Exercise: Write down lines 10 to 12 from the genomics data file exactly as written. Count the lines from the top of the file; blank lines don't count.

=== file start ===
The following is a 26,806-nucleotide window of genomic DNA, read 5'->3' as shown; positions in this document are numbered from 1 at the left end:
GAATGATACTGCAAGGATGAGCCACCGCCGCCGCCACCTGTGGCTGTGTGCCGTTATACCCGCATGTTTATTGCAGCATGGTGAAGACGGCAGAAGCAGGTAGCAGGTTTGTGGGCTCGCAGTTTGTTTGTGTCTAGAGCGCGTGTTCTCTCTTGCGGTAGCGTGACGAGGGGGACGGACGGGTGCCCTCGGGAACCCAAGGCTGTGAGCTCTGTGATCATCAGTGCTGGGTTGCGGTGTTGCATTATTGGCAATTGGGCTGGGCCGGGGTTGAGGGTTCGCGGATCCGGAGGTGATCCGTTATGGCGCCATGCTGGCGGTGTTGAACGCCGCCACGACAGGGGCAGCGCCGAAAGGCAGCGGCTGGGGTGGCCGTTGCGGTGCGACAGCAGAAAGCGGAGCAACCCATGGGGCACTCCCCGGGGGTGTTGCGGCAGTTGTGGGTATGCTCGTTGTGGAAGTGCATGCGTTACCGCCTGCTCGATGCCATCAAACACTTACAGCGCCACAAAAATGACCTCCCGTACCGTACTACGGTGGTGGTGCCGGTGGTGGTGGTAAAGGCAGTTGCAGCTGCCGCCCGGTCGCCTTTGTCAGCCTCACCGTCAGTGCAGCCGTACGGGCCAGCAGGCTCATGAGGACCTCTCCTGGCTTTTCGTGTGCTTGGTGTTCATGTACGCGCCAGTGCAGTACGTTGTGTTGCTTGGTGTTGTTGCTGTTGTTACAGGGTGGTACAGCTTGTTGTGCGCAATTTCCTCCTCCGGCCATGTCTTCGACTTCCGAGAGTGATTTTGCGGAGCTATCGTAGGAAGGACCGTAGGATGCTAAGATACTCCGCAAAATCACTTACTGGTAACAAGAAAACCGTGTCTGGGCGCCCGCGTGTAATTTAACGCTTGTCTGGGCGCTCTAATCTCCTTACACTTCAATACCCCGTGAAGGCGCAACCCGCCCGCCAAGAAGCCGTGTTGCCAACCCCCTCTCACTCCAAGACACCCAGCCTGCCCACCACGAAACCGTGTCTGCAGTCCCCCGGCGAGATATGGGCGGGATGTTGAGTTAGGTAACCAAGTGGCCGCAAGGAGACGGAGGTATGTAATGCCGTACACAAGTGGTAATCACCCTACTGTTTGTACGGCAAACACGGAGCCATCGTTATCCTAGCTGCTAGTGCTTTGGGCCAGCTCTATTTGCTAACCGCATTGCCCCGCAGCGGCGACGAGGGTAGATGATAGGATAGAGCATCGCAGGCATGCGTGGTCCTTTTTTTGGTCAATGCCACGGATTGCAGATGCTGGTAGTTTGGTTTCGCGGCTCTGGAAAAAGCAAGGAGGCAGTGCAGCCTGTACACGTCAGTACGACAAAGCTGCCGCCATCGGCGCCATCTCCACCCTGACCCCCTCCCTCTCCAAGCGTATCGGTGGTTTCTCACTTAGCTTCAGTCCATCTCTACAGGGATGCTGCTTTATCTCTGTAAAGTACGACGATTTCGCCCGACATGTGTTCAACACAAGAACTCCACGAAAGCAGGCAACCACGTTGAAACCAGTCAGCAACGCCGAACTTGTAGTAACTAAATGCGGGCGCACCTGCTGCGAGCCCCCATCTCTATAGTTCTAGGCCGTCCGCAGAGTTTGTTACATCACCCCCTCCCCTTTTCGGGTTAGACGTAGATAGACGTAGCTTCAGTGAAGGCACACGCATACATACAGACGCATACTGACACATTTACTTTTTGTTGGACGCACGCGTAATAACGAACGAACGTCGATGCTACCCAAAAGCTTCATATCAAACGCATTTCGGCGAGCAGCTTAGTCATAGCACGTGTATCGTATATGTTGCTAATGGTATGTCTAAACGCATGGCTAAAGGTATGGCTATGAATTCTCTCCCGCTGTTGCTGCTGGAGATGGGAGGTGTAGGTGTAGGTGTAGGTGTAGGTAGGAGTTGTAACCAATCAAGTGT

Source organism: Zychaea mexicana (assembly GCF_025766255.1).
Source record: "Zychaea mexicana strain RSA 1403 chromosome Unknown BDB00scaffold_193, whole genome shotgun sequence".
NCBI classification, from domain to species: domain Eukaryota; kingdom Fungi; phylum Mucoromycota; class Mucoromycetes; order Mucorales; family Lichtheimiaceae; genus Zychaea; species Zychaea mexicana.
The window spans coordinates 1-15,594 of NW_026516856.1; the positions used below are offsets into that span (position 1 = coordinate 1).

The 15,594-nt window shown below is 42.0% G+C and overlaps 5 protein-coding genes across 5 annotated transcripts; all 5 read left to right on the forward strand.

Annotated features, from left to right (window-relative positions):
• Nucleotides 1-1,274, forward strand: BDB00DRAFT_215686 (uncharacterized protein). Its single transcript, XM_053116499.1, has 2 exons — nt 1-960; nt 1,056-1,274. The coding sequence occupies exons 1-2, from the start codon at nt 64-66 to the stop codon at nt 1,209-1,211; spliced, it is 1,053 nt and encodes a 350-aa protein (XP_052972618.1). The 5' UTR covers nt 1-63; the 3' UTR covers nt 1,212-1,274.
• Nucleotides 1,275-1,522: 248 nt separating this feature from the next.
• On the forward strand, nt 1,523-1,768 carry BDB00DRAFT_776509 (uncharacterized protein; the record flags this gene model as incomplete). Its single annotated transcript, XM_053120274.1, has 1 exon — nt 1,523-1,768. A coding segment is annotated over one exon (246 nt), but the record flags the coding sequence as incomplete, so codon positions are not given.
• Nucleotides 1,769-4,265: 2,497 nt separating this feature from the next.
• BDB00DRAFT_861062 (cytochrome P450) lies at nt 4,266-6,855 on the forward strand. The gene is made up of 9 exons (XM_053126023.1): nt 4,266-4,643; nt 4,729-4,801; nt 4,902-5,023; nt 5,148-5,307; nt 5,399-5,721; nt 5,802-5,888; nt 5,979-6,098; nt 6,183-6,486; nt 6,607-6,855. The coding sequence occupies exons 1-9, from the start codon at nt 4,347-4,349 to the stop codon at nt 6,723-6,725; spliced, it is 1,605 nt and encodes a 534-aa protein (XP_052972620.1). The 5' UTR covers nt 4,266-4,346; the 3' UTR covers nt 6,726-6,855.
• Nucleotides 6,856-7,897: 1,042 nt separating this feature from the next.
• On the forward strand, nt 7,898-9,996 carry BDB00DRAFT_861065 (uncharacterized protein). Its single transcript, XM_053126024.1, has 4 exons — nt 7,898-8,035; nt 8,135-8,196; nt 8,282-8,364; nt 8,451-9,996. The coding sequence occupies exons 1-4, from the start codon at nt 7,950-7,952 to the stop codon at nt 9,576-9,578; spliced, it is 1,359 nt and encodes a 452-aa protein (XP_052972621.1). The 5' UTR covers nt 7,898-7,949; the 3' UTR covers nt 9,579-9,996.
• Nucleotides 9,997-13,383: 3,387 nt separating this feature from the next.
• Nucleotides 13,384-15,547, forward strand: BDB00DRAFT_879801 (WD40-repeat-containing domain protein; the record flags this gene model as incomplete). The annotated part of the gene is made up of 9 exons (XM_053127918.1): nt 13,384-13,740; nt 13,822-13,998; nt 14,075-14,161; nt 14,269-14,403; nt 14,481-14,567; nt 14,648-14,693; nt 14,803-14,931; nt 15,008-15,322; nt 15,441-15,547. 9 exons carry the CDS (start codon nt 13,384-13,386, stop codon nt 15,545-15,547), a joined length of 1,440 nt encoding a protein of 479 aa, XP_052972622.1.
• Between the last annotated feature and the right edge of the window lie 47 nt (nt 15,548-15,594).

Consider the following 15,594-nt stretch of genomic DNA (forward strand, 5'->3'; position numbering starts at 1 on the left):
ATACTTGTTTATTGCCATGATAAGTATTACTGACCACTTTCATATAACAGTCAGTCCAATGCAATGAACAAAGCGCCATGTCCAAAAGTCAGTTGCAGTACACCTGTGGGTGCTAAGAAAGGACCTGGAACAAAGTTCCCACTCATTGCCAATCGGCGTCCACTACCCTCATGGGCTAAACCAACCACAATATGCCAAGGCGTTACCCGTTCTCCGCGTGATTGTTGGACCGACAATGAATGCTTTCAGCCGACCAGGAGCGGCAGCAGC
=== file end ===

• Nucleotides 1,275-1,522: 248 nt separating this feature from the next.
• On the forward strand, nt 1,523-1,768 carry BDB00DRAFT_776509 (uncharacterized protein; the record flags this gene model as incomplete). Its single annotated transcript, XM_053120274.1, has 1 exon — nt 1,523-1,768. A coding segment is annotated over one exon (246 nt), but the record flags the coding sequence as incomplete, so codon positions are not given.
• Nucleotides 1,769-4,265: 2,497 nt separating this feature from the next.